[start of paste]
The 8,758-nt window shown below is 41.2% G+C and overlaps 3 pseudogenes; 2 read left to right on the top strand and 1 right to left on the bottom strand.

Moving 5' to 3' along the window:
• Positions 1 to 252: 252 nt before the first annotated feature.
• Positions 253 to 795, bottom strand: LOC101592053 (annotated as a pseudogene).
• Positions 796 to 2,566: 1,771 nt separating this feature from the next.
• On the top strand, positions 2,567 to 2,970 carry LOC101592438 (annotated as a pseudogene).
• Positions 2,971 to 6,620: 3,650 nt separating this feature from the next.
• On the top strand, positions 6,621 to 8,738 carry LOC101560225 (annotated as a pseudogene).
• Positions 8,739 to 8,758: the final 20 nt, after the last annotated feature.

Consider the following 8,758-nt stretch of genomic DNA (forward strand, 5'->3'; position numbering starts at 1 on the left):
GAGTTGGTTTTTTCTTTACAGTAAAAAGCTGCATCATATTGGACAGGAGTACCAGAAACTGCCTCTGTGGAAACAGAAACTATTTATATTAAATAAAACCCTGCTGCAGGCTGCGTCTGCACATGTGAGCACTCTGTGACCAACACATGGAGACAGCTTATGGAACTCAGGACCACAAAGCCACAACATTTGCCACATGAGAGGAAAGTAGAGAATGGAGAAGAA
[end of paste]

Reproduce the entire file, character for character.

The 8,758-nt window shown below is 41.2% G+C and overlaps 3 pseudogenes; 2 read left to right on the top strand and 1 right to left on the bottom strand.

Moving 5' to 3' along the window:
• Positions 1 to 252: 252 nt before the first annotated feature.
• Positions 253 to 795, bottom strand: LOC101592053 (annotated as a pseudogene).
• Positions 796 to 2,566: 1,771 nt separating this feature from the next.
• On the top strand, positions 2,567 to 2,970 carry LOC101592438 (annotated as a pseudogene).
• Positions 2,971 to 6,620: 3,650 nt separating this feature from the next.
• On the top strand, positions 6,621 to 8,738 carry LOC101560225 (annotated as a pseudogene).
• Positions 8,739 to 8,758: the final 20 nt, after the last annotated feature.

Consider the following 8,758-nt stretch of genomic DNA (forward strand, 5'->3'; position numbering starts at 1 on the left):
GAGTTGGTTTTTTCTTTACAGTAAAAAGCTGCATCATATTGGACAGGAGTACCAGAAACTGCCTCTGTGGAAACAGAAACTATTTATATTAAATAAAACCCTGCTGCAGGCTGCGTCTGCACATGTGAGCACTCTGTGACCAACACATGGAGACAGCTTATGGAACTCAGGACCACAAAGCCACAACATTTGCCACATGAGAGGAAAGTAGAGAATGGAGAAGAA